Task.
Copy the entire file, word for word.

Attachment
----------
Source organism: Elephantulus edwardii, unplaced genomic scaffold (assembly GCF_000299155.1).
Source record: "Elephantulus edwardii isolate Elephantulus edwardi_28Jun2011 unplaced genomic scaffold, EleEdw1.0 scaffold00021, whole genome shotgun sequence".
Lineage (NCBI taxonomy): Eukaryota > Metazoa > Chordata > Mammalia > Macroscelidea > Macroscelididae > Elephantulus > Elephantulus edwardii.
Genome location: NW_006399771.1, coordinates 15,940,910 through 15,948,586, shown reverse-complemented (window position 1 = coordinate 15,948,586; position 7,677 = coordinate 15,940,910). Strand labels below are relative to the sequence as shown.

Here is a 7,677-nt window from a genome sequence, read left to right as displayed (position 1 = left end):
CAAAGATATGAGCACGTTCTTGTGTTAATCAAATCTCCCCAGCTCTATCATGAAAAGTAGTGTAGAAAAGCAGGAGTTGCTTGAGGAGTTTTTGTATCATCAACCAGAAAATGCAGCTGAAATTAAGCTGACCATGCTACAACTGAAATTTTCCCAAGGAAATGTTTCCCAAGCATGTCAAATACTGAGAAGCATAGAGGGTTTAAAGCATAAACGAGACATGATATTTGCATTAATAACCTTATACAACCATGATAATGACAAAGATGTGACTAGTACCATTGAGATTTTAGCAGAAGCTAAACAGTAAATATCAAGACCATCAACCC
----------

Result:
Source organism: Elephantulus edwardii, unplaced genomic scaffold (assembly GCF_000299155.1).
Source record: "Elephantulus edwardii isolate Elephantulus edwardi_28Jun2011 unplaced genomic scaffold, EleEdw1.0 scaffold00021, whole genome shotgun sequence".
Lineage (NCBI taxonomy): Eukaryota > Metazoa > Chordata > Mammalia > Macroscelidea > Macroscelididae > Elephantulus > Elephantulus edwardii.
Genome location: NW_006399771.1, coordinates 15,940,910 through 15,948,586, shown reverse-complemented (window position 1 = coordinate 15,948,586; position 7,677 = coordinate 15,940,910). Strand labels below are relative to the sequence as shown.

Here is a 7,677-nt window from a genome sequence, read left to right as displayed (position 1 = left end):
CAAAGATATGAGCACGTTCTTGTGTTAATCAAATCTCCCCAGCTCTATCATGAAAAGTAGTGTAGAAAAGCAGGAGTTGCTTGAGGAGTTTTTGTATCATCAACCAGAAAATGCAGCTGAAATTAAGCTGACCATGCTACAACTGAAATTTTCCCAAGGAAATGTTTCCCAAGCATGTCAAATACTGAGAAGCATAGAGGGTTTAAAGCATAAACGAGACATGATATTTGCATTAATAACCTTATACAACCATGATAATGACAAAGATGTGACTAGTACCATTGAGATTTTAGCAGAAGCTAAACAGTAAATATCAAGACCATCAACCC